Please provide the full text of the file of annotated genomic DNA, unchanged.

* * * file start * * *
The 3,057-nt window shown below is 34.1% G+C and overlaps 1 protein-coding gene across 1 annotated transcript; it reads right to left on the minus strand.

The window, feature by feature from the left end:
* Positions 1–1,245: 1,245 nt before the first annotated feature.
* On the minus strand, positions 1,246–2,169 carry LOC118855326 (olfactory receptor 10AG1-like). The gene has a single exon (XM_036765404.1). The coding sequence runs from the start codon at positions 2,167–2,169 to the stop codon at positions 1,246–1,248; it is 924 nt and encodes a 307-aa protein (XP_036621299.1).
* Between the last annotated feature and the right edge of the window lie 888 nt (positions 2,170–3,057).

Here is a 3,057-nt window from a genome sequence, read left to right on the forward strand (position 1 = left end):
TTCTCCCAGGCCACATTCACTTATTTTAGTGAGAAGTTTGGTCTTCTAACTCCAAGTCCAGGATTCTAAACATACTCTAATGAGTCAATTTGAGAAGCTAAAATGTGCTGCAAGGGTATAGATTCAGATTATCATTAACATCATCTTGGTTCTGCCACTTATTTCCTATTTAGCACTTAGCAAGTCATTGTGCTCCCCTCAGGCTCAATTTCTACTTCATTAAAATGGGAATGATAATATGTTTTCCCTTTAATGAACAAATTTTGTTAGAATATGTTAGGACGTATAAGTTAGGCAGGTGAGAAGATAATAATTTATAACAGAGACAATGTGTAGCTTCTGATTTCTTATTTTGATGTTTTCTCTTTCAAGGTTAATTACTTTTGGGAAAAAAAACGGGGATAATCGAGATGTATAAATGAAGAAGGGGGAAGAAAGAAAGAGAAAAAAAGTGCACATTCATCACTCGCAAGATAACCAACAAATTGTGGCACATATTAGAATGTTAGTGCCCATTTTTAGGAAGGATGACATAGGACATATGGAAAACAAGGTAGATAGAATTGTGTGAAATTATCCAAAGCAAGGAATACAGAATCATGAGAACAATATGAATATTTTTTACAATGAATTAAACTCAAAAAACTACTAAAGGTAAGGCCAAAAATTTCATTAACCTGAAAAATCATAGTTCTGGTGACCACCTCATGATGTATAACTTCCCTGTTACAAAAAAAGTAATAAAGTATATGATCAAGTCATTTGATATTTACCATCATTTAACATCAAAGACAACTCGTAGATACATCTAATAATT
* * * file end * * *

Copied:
The 3,057-nt window shown below is 34.1% G+C and overlaps 1 protein-coding gene across 1 annotated transcript; it reads right to left on the minus strand.

The window, feature by feature from the left end:
* Positions 1–1,245: 1,245 nt before the first annotated feature.
* On the minus strand, positions 1,246–2,169 carry LOC118855326 (olfactory receptor 10AG1-like). The gene has a single exon (XM_036765404.1). The coding sequence runs from the start codon at positions 2,167–2,169 to the stop codon at positions 1,246–1,248; it is 924 nt and encodes a 307-aa protein (XP_036621299.1).
* Between the last annotated feature and the right edge of the window lie 888 nt (positions 2,170–3,057).

Here is a 3,057-nt window from a genome sequence, read left to right on the forward strand (position 1 = left end):
TTCTCCCAGGCCACATTCACTTATTTTAGTGAGAAGTTTGGTCTTCTAACTCCAAGTCCAGGATTCTAAACATACTCTAATGAGTCAATTTGAGAAGCTAAAATGTGCTGCAAGGGTATAGATTCAGATTATCATTAACATCATCTTGGTTCTGCCACTTATTTCCTATTTAGCACTTAGCAAGTCATTGTGCTCCCCTCAGGCTCAATTTCTACTTCATTAAAATGGGAATGATAATATGTTTTCCCTTTAATGAACAAATTTTGTTAGAATATGTTAGGACGTATAAGTTAGGCAGGTGAGAAGATAATAATTTATAACAGAGACAATGTGTAGCTTCTGATTTCTTATTTTGATGTTTTCTCTTTCAAGGTTAATTACTTTTGGGAAAAAAAACGGGGATAATCGAGATGTATAAATGAAGAAGGGGGAAGAAAGAAAGAGAAAAAAAGTGCACATTCATCACTCGCAAGATAACCAACAAATTGTGGCACATATTAGAATGTTAGTGCCCATTTTTAGGAAGGATGACATAGGACATATGGAAAACAAGGTAGATAGAATTGTGTGAAATTATCCAAAGCAAGGAATACAGAATCATGAGAACAATATGAATATTTTTTACAATGAATTAAACTCAAAAAACTACTAAAGGTAAGGCCAAAAATTTCATTAACCTGAAAAATCATAGTTCTGGTGACCACCTCATGATGTATAACTTCCCTGTTACAAAAAAAGTAATAAAGTATATGATCAAGTCATTTGATATTTACCATCATTTAACATCAAAGACAACTCGTAGATACATCTAATAATT